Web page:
Conclusion: The simulated reality of Forum Play offers a platform where learning to act ethically in abusive situations in health care is facilitated by providing a safe space, suspending constricting structural conditions such as hierarchies and lack of time, fostering moral imagination, allowing creativity in developing and trying out a variety of acting alternatives, and reflecting upon the observed and experienced situation.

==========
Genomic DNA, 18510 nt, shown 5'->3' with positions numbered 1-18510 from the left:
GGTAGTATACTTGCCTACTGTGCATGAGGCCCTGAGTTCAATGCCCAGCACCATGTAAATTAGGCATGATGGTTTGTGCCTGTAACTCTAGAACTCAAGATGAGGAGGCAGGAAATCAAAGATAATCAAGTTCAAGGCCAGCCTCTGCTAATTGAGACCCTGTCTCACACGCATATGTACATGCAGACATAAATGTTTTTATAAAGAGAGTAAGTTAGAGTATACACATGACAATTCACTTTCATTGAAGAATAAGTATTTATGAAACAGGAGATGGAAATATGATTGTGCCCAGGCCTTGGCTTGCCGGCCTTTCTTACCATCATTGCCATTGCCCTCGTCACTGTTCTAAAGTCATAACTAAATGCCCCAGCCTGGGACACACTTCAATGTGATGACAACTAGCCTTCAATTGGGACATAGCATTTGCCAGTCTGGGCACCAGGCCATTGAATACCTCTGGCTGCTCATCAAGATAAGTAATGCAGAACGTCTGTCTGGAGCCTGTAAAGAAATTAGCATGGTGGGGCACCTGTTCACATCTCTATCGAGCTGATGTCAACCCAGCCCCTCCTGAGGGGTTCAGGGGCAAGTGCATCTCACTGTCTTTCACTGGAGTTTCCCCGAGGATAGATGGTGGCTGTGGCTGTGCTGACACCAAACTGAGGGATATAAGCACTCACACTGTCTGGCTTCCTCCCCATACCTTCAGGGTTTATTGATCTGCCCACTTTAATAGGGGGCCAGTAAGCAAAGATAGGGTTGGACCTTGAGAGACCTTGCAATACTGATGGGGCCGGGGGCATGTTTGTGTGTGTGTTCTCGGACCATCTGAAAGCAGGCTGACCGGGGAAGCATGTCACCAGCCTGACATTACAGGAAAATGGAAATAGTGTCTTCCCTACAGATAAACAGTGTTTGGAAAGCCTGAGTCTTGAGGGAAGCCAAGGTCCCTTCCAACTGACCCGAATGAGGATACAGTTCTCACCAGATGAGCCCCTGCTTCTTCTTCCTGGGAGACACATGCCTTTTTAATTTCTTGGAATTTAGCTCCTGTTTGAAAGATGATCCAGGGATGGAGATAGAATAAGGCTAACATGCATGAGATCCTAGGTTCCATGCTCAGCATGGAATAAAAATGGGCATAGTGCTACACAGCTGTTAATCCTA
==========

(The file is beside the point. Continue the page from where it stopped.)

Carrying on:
Place, publisher, year, edition, pages
Sage Publications, 2016
Keyword
Abuse in health care, professional-patient relation, health care, power, Forum Theater, Forum Play, constant comparative method, ethical learning
National Category
Medical Ethics
Identifiers
urn:nbn:se:liu:diva-106233 (URN)10.1177/1477750915622032 (DOI)
Note

At the time for thesis presentation publication was in status: Manuscript

At the time for thesis presentation manuscript was named: Forum Play as a Method for Ethical Learning: A Qualitative Study among Swedish Health Care Staff

Available from: 2014-04-29 Created: 2014-04-29 Last updated: 2017-12-05Bibliographically approved